United Methodist ARMY

The Problem

In 2005, Houston, Texas faced a great test: Hurricane Rita. Doing little damage to the actual city itself, the storm instead released its fury on nearby towns, leaving many without power, water, and homes. I count myself among thte lucky in that my own home sufffered relatively minimal damage. The same could not be said of everyone, however. In the months following the storm,

Plan of Action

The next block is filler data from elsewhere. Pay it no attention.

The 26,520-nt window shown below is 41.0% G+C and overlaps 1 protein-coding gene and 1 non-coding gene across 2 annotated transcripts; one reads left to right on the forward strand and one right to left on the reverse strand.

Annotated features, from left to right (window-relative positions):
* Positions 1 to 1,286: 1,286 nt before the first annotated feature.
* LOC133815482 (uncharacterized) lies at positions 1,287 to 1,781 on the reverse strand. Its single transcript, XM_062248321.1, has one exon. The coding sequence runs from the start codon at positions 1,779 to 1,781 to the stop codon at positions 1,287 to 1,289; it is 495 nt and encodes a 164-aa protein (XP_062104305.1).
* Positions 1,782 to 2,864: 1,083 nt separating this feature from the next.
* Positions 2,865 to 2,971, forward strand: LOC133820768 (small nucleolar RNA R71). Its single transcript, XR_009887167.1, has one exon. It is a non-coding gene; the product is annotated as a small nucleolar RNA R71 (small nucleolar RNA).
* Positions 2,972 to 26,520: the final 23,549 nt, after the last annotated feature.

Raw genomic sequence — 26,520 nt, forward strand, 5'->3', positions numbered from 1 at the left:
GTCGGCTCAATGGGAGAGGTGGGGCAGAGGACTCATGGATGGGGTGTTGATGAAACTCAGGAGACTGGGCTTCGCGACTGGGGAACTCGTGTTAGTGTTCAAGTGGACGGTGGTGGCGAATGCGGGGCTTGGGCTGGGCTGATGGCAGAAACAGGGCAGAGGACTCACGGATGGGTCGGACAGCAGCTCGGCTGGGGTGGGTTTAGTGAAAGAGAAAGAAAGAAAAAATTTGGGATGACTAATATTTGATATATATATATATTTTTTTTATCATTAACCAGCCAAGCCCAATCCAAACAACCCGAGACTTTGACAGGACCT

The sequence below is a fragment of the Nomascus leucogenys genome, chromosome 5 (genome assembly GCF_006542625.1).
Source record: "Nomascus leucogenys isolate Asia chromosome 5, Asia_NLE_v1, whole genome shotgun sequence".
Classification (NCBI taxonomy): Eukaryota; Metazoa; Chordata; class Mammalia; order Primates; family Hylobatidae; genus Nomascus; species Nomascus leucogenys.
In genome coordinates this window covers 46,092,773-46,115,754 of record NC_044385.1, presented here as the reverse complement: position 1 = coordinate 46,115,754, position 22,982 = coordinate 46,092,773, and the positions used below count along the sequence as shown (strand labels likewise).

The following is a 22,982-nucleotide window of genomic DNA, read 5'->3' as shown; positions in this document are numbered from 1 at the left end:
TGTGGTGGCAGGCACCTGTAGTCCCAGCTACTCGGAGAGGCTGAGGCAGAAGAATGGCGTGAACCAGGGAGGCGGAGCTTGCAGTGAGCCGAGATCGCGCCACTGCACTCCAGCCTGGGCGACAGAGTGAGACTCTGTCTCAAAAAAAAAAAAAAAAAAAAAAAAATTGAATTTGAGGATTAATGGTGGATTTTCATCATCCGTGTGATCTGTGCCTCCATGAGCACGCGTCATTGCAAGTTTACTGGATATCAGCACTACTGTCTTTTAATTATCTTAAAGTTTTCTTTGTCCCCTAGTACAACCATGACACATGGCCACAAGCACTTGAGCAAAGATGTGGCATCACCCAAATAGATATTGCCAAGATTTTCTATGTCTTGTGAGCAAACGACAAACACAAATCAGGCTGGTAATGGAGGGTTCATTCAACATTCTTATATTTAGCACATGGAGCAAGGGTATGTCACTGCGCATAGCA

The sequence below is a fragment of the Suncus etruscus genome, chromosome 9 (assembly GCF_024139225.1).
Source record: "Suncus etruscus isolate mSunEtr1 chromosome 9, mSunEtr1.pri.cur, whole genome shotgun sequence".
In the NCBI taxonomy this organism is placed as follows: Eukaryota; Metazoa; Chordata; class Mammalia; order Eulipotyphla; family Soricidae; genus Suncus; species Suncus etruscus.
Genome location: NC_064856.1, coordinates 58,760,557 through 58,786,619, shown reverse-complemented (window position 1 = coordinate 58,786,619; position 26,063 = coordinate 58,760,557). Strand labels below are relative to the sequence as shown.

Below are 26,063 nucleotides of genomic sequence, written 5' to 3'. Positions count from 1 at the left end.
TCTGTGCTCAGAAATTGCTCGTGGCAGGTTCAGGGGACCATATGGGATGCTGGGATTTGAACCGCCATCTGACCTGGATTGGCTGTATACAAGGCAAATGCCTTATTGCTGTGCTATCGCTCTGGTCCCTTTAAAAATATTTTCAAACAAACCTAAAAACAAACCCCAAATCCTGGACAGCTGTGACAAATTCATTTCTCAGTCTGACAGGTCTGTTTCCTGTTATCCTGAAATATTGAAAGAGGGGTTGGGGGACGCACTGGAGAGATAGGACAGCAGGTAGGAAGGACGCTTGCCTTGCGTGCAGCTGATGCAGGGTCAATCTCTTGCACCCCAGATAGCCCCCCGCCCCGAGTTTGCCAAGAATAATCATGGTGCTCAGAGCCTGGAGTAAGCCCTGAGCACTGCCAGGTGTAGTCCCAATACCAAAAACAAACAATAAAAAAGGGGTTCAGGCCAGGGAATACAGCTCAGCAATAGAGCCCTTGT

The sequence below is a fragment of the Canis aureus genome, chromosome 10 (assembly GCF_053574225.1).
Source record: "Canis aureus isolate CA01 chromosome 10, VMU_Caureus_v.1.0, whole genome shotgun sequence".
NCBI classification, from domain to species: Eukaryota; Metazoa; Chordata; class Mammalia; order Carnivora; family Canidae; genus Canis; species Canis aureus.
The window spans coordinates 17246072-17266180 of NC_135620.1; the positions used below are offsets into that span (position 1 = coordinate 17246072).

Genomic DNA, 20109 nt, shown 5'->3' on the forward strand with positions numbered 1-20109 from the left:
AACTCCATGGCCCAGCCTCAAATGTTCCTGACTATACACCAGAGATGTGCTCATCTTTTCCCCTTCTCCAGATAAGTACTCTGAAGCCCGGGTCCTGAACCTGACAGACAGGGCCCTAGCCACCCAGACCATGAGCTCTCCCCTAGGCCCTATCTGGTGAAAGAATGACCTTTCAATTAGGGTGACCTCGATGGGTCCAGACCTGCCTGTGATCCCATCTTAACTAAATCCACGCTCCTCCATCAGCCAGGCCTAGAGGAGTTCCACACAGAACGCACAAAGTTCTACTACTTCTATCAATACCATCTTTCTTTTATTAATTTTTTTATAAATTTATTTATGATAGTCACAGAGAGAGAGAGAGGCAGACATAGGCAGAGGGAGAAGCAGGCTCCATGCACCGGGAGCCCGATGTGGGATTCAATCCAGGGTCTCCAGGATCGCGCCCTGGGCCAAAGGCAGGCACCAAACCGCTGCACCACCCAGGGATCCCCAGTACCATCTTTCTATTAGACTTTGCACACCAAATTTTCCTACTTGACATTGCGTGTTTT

With seven children in the house, it was difficult to work. A few members of our crew took turns “entertaining” them, but even then, a few of the girls found their way back inside, clearly intrigued as to what these strangers were doing. I had just finished patching the sheetrock in the back bedroom and was beginning to paint when I noticed a small head poking around the doorframe. "Can I help?" asked a small girl. She held her hands on her hips and peered up at me with a look of vague curiosity. "Sure," I laughed. "What's your name?" "Alicia. I'm six." She answered proudly. I mentally noted that she was more than likely the middle child and therefore the one who was most left out. It made sense that she had escaped the others playing outside. Being the middle child myself, I definitely empathized with her. “Nice to meet you Alicia,” I smiled at her, “I’m Jackson.” She was quick to return the smile, and I got the feeling that she was taking a liking to me. “Just grab a paintbrush.” We began painting, in silence at first, but then Alicia began to sing. It seemed she only knew the words to Amazing Grace and the Alphabet song, but that did not deter her as she began to make up songs about painting, the two of us, and everything else that came into her mind. Soon, she grew tired of standing and asked if I would hold her. Not one to say no, I obliged. There I was, in a surburb of Houston, bouncing a six-year old on my hip that I had known no more than a few hours and who was doing a very good job of getting more paint on the two of us than actually on the wall we were intending to coat. Alicia just smiled at me and I could tell she really enjoyed getting attention, for once. When the time came for us to leave for the day, she waved goodbye somewhat sadly, despite my reassurances that I and the rest of the crew would be returning. The next day was slated to be our last on the mission, a prospect for which I was both thankful and disheartened. My team worked hard throughout the morning, hoping to push through to the end. True to form, Alicia stayed by my side, determined to help. When we broke for lunch, we surprised the girls with a picnic underneath the large oak tree in their front yard. Alicia insisted on sitting on my lap as we ate and I couldn't help but grin. The day drew to a close and I felt genuine grief at the prospect of parting from both the girls and my team. The youngsters lined up on the front porch as we prepared to leave, obviously saddened as well by our departure. I gave Alicia a final goodbye hug and stepped away, forlornly. Alicia looked up at me, her young brown eyes swimming with tears. Then, slowly she said, "Bye, Daddy." I was at a total loss for words. Alicia never had a father. The impact I must have made on her spoke to my heart. I then realized the life lesson concealed in those weeks I spent searching for meaning. Just like a hurricane can have a major impact on my life, I can affect someone else in a great way. This little girl unknowingly taught me that I have the ability to grow, to affect, and to empower. And with this knowledge, the future looks infinite.

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